It’s Not Magic, It’s Science  

Last Saturday in Washington, D.C. (and in more than 600 cities worldwide) Bill. Nye, the Science Guy, was one of the Leaders of  the nationally-organized March for Science (technology a strong enabler).  He addressed the crowds this way: “Greetings, fellow citizens.  We are marching today to remind people everywhere, our lawmakers especially, of the significance of science for our health and prosperity.”  Meanwhile in the White House, a few hundred yards away, “so-called President” Trump was putting the finishing touches on a one-page news bulletin detailing the tax benefits and major reductions for the wealthiest Americans in his new plan.  I don’t think he was as concerned about insuring continued scientific progress that would advance Americans’ “health and prosperity.”  To the contrary, he was still working on how to repeal and replace Obamacare.

Trump would have us all believe that our planet is NOT environmentally endangered.  Unfortunately, he is also being supported by a rise of anti-scientific notions – the anti-vaccination movement and climate-change denial in particular.  Nye argues that “When you become scientifically literate, I claim, you become an environmentalist.  Somewhere along the way, there has developed this idea that if you believe something hard enough, it’s as true as things discovered through the process of science. And I will say that’s objectively wrong.”

Thank you, Bill Nye.  May we all “Live long and prosper!”  🖖

Ray Myers 

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Teaching Methodology for the 21st Century in Vietnam

For technology to have an impact in Vietnamese classrooms, the path of least resistance appears to be in the vocational education classrooms around the country.  Vocational training courses are on the rise, and vocational schools had an eighteen percent increase in attendance from 2011-15.  The Vietnamese Ministry of Education and Training is perhaps the biggest booster of change of educational focus.  Ministry leaders are convinced that schools should take the initiative and work with enterprises in developing new training models and renewing curricula.  Let’s just say that in this part of the world these words are more than simply “suggestions.”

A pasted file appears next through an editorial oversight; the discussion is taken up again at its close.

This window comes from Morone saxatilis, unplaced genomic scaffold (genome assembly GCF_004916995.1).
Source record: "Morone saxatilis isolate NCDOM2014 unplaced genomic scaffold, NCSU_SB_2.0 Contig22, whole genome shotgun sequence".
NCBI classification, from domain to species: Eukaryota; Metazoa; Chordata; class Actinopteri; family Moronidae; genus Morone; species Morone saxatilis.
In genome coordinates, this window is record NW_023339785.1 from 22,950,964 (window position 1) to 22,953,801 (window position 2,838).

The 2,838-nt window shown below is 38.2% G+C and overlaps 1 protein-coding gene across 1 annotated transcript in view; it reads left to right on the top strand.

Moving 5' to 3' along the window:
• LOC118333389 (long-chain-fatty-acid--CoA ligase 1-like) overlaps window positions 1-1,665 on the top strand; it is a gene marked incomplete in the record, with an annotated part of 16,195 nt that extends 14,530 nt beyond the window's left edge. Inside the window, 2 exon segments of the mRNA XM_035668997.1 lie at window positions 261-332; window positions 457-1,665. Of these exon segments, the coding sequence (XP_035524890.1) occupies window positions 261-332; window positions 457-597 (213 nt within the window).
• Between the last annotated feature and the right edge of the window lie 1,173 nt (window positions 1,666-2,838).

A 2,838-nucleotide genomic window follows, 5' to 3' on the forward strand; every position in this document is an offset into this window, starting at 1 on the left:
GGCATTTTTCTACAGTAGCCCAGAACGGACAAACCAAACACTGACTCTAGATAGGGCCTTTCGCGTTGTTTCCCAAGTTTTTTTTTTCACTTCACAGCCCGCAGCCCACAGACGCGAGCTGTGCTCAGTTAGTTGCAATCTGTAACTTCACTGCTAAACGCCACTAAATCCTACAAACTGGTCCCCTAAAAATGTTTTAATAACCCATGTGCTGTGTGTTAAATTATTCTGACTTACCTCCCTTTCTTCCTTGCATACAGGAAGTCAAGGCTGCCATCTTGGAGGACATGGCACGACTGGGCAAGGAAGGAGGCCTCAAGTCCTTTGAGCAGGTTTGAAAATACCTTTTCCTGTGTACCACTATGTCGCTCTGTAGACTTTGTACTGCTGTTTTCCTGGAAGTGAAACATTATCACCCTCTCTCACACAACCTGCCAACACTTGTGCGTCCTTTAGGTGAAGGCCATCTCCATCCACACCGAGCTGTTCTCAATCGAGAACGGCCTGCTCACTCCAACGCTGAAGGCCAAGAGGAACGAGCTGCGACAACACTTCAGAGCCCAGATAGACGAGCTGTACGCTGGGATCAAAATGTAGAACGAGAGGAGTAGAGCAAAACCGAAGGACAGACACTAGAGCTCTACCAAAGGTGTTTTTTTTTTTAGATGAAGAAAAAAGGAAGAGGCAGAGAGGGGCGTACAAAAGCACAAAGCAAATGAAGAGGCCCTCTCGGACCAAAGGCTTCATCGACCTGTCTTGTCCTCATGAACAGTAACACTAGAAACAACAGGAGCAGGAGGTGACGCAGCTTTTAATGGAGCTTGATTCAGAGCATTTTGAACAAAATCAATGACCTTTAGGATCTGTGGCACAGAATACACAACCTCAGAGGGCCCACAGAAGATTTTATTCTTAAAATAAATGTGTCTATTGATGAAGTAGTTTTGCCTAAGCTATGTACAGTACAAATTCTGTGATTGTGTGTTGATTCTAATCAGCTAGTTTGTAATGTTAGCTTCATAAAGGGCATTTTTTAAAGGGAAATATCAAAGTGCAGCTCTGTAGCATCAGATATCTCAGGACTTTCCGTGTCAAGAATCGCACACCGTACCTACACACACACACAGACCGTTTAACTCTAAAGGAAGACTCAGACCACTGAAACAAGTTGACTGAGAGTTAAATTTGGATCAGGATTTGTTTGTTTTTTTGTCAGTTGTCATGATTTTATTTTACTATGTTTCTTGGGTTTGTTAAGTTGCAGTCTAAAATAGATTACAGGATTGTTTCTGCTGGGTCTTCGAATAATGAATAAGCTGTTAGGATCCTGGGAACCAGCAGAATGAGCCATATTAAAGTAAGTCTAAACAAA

So when the Ministry says that new teaching methods are needed I think they are also taking aim at the teacher training colleges that already appeared to have graduated an overwhelming surplus of teachers who can not find jobs (70,000 estimated).  To teach in Vietnam, you may just simply have to learn a new set of skills.   That is not just the case in Vietnam as we all know well.  Here is what the Deputy Minister of Education and Training had to say about all this.

“Global integration and the movement of Vietnamese labourers to other countries and foreigners to Vietnam because of the Association of Southest Asian Nations (ASEAN) Economic Community and international trade agreements, requires schools to renew curricula and methodology for a new age.”  Now that sounds better!

Ray Myers

Hanoi

A Child White House Science-Advisory Committee?

I am not really that sure how to comment on what this all means (and I apologize for the lateness of this blog on a M0nday night in the U.S.).  But I am fascinated about the concept of having child White House Science Advisors, particularly since the one recommended by President Obama was fortunate enough to have an iPad in his hands as a toddler.  As an adolescent, he has now been successful in making toys and miniatures on his 3-D printer.  

What’s not to like about all this?  Mostly, there is a lot to like, and this story should be an inspiration to us all.  But why do STEM (Science, Technology, Engineering and Math) success in the early academic grades warrant a presumption of better preparation for livelihood in the twenty-first century?  Some might say that we are limiting our children’s futures with such early predeterminations.  And as a parent in the end of the last century and now a grandparent in the current one, I continue to believe that all of our current school-age students will probably need some facility in STEM subjects, and many others as well.   I think the real challenge is to prepare these students to be much broader and curious learners.  The world is changing much too quickly.

Our children need to feel that they contribute in many varied and meaningful ways.  STEM subjects may be the routes for many bright students, but there are also many other avenues for future learning and success in this century.

Ray Myers